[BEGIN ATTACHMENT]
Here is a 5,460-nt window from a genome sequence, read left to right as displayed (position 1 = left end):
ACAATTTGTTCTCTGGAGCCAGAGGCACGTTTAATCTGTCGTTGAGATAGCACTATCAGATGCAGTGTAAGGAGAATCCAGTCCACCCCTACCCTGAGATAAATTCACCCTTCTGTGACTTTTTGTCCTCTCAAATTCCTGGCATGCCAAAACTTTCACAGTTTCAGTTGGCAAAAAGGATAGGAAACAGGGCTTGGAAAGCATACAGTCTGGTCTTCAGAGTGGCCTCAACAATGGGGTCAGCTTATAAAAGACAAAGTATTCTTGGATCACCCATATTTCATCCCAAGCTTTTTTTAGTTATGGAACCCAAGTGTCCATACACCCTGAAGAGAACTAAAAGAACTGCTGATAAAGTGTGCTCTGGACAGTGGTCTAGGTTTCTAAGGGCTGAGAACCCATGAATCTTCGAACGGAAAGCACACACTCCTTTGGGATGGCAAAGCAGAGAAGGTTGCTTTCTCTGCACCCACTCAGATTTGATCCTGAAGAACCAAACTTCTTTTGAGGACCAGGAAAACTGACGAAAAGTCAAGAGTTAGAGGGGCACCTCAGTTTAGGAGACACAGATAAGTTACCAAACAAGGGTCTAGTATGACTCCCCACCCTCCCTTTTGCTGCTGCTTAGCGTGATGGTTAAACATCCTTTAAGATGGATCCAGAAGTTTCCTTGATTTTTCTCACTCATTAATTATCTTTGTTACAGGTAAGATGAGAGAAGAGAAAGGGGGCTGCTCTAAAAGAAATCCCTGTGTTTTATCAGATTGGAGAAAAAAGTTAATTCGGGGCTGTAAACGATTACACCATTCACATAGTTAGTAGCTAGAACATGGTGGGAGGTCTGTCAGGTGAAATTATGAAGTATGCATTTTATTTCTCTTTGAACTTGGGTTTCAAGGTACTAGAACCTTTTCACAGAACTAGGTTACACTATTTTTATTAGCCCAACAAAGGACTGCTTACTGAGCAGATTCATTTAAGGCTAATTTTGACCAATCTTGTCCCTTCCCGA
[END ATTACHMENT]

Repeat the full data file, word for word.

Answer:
Here is a 5,460-nt window from a genome sequence, read left to right as displayed (position 1 = left end):
ACAATTTGTTCTCTGGAGCCAGAGGCACGTTTAATCTGTCGTTGAGATAGCACTATCAGATGCAGTGTAAGGAGAATCCAGTCCACCCCTACCCTGAGATAAATTCACCCTTCTGTGACTTTTTGTCCTCTCAAATTCCTGGCATGCCAAAACTTTCACAGTTTCAGTTGGCAAAAAGGATAGGAAACAGGGCTTGGAAAGCATACAGTCTGGTCTTCAGAGTGGCCTCAACAATGGGGTCAGCTTATAAAAGACAAAGTATTCTTGGATCACCCATATTTCATCCCAAGCTTTTTTTAGTTATGGAACCCAAGTGTCCATACACCCTGAAGAGAACTAAAAGAACTGCTGATAAAGTGTGCTCTGGACAGTGGTCTAGGTTTCTAAGGGCTGAGAACCCATGAATCTTCGAACGGAAAGCACACACTCCTTTGGGATGGCAAAGCAGAGAAGGTTGCTTTCTCTGCACCCACTCAGATTTGATCCTGAAGAACCAAACTTCTTTTGAGGACCAGGAAAACTGACGAAAAGTCAAGAGTTAGAGGGGCACCTCAGTTTAGGAGACACAGATAAGTTACCAAACAAGGGTCTAGTATGACTCCCCACCCTCCCTTTTGCTGCTGCTTAGCGTGATGGTTAAACATCCTTTAAGATGGATCCAGAAGTTTCCTTGATTTTTCTCACTCATTAATTATCTTTGTTACAGGTAAGATGAGAGAAGAGAAAGGGGGCTGCTCTAAAAGAAATCCCTGTGTTTTATCAGATTGGAGAAAAAAGTTAATTCGGGGCTGTAAACGATTACACCATTCACATAGTTAGTAGCTAGAACATGGTGGGAGGTCTGTCAGGTGAAATTATGAAGTATGCATTTTATTTCTCTTTGAACTTGGGTTTCAAGGTACTAGAACCTTTTCACAGAACTAGGTTACACTATTTTTATTAGCCCAACAAAGGACTGCTTACTGAGCAGATTCATTTAAGGCTAATTTTGACCAATCTTGTCCCTTCCCGA